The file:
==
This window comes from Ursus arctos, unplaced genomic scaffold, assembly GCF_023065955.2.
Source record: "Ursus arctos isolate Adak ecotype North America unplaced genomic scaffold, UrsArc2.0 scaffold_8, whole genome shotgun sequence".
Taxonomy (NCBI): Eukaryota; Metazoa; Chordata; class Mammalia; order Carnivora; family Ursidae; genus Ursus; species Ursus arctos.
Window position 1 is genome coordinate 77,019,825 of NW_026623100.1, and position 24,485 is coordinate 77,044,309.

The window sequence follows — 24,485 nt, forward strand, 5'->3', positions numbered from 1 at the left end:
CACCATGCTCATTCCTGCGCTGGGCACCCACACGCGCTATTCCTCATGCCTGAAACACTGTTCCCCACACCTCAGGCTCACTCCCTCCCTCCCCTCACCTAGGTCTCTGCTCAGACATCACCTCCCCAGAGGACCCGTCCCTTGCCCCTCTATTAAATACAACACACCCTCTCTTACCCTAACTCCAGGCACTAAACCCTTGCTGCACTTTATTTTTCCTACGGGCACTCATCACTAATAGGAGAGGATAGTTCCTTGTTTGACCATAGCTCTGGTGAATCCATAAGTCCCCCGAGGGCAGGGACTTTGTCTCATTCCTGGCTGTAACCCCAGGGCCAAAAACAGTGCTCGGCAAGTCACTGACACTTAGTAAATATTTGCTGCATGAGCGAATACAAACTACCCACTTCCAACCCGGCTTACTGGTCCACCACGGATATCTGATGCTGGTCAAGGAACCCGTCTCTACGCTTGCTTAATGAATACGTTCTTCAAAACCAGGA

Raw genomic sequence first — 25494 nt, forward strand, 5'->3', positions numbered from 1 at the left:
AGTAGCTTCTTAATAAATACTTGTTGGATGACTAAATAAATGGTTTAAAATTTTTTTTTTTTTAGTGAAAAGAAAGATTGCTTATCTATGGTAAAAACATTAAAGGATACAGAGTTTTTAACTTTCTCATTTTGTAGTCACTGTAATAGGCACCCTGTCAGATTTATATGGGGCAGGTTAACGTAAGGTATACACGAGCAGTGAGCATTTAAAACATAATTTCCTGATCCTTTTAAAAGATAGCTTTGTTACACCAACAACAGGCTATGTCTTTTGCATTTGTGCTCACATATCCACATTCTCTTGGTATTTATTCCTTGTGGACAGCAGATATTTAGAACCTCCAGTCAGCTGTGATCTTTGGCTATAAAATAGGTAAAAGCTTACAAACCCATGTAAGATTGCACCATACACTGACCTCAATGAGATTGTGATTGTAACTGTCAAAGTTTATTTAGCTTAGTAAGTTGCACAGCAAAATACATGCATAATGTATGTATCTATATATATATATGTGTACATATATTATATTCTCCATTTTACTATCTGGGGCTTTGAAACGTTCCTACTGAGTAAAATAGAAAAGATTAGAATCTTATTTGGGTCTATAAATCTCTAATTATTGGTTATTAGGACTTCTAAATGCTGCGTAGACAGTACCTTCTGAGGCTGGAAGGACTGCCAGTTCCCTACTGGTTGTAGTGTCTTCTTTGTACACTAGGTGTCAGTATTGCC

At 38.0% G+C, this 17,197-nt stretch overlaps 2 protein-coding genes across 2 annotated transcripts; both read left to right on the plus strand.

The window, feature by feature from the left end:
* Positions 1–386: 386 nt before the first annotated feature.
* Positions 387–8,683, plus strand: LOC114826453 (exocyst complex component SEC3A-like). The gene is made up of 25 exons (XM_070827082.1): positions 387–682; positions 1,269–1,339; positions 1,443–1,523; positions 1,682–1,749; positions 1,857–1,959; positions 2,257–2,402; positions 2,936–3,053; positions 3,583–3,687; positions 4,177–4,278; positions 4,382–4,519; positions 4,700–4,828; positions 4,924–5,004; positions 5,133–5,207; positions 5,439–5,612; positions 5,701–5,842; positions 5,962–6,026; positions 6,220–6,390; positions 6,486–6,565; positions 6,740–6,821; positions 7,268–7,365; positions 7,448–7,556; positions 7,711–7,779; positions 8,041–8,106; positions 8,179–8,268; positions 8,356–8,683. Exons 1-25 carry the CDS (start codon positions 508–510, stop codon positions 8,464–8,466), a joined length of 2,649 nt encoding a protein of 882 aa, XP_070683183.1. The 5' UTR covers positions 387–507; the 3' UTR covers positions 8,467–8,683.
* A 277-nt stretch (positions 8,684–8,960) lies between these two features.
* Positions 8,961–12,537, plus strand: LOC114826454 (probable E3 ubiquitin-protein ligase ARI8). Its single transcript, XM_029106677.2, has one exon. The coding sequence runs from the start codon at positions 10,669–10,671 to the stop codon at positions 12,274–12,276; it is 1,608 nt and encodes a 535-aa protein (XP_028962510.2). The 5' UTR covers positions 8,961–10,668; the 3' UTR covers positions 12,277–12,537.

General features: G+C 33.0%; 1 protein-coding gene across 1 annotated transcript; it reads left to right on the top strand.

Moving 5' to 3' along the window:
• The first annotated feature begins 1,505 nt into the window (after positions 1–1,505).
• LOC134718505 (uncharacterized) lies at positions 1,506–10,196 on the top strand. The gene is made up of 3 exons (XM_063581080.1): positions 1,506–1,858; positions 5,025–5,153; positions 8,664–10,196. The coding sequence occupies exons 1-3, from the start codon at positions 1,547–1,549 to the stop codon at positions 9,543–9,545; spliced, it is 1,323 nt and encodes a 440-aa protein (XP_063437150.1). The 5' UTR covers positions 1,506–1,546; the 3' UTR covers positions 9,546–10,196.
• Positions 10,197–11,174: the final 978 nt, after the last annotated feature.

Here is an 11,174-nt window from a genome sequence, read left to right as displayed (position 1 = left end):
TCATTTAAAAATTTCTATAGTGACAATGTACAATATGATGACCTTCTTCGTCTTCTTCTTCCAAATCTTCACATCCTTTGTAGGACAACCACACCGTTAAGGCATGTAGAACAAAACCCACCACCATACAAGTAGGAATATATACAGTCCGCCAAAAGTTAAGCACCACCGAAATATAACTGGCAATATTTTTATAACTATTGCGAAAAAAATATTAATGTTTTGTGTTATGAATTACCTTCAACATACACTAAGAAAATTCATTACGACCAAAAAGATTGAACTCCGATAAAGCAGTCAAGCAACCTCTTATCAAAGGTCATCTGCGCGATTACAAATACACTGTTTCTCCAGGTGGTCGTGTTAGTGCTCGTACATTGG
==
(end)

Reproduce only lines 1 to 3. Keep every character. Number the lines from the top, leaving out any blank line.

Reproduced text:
This window comes from Ursus arctos, unplaced genomic scaffold, assembly GCF_023065955.2.
Source record: "Ursus arctos isolate Adak ecotype North America unplaced genomic scaffold, UrsArc2.0 scaffold_8, whole genome shotgun sequence".
Taxonomy (NCBI): Eukaryota; Metazoa; Chordata; class Mammalia; order Carnivora; family Ursidae; genus Ursus; species Ursus arctos.